Parents' Guide to

Diary of a Wimpy Kid: The Last Straw

By Matt Berman, Common Sense Media Reviewer

age 8+

More funny antics, clueless behavior in 3rd installment.

Book Jeff Kinney Humor 2009
Diary of a Wimpy Kid: The Last Straw Poster Image

A Lot or a Little?

What you will—and won't—find in this book.

Community Reviews

age 8+

Based on 12 parent reviews

age 2+


age 8+

Diary of a wimpy kid: The last staw

In my opinion I think this book is a really good book because it expresses the failures and benefits of being in a middle schooler's mind that happens to be very clumsy. The conflict in this story is Greg against his surrounding . He struggles with himself because he plans to ask out his crush while his surrounding is at an ice rink but unfortunate Greg does not know how to ice skate and to get to his crush he has to ice skate to her. In my opinion I think the theme is to be determine and strong because since can't fix his wimpy ways he ends up trying going around it so the theme is always try your best to do something if you can't do something a certain way than try another way. I would recommend this book because it is entertaining to read about how Greg deals with conflict and treats it like when he had to get to the other side of a rink but couldn't skate he decided he should butt-scoot the way there which was hilarious because that was the way he solved the conflict.

Is It Any Good?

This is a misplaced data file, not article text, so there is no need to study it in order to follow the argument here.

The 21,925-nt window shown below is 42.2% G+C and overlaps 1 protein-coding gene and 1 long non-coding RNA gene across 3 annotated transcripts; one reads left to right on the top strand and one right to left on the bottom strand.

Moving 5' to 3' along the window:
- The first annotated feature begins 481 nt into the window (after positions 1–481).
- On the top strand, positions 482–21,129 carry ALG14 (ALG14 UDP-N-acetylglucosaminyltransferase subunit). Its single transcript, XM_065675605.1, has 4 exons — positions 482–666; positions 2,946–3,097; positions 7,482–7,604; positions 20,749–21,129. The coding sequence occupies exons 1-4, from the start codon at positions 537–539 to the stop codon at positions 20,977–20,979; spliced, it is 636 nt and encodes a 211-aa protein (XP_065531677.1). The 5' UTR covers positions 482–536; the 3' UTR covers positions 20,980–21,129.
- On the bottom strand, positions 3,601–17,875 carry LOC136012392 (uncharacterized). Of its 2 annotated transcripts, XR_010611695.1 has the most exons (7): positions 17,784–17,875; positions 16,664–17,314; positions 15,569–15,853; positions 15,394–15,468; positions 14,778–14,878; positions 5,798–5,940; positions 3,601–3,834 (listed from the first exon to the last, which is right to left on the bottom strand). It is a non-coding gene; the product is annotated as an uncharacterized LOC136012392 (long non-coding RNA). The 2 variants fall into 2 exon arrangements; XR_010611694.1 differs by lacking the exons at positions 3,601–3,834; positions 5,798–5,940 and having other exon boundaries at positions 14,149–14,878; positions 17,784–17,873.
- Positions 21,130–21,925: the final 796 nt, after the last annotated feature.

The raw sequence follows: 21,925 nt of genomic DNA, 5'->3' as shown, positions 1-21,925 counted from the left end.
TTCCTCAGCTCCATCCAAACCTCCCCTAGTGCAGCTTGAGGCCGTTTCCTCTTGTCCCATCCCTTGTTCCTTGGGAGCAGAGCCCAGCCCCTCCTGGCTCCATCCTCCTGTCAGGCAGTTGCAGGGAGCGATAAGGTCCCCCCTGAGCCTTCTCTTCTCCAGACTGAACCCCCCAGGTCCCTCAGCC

Our review:
Parents say (12):
Kids say (85):

There are two ways to look at this story and, indeed, the whole series: One is that it's a humorous, short, easy-to-read book that appeals to reluctant readers, and all of that is true. It's the illustrations that make it particularly funny -- simple b&w cartoons that are so brilliantly done that they convey both the characters as well as Greg the narrator's attitude towards them, and yet somehow still remain believable as a kid's drawings. Along with that comes text that always ensures that the reader knows more than Greg and can have the uh-oh pleasure of anticipating what is going to go wrong.

The other way to look at it is that the story is basically The Three Stooges without the nasty violence, or perhaps an extended version of America's Funniest Home Videos. Every single character, major or minor, adult or child (including, especially, the narrator, Greg), is pretty clueless, often devious and mean as well, and much of the humor derives from watching them get humiliated. There's no real plot, no character growth, no lessons, just the dubious pleasure of feeling superior to these characters. So if your kids like it, fine; it probably does no harm. But as to the argument that we need books like this to entice reluctant readers to read, one can hope that J. K. Rowling has forever dispelled that notion.

Book Details

  • Author: Jeff Kinney
  • Illustrator: Jeff Kinney
  • Genre: Humor
  • Book type: Fiction
  • Publisher: Amulet Books
  • Publication date: January 13, 2009
  • Publisher's recommended age(s): 9 - 12
  • Number of pages: 224
  • Last updated: July 19, 2018

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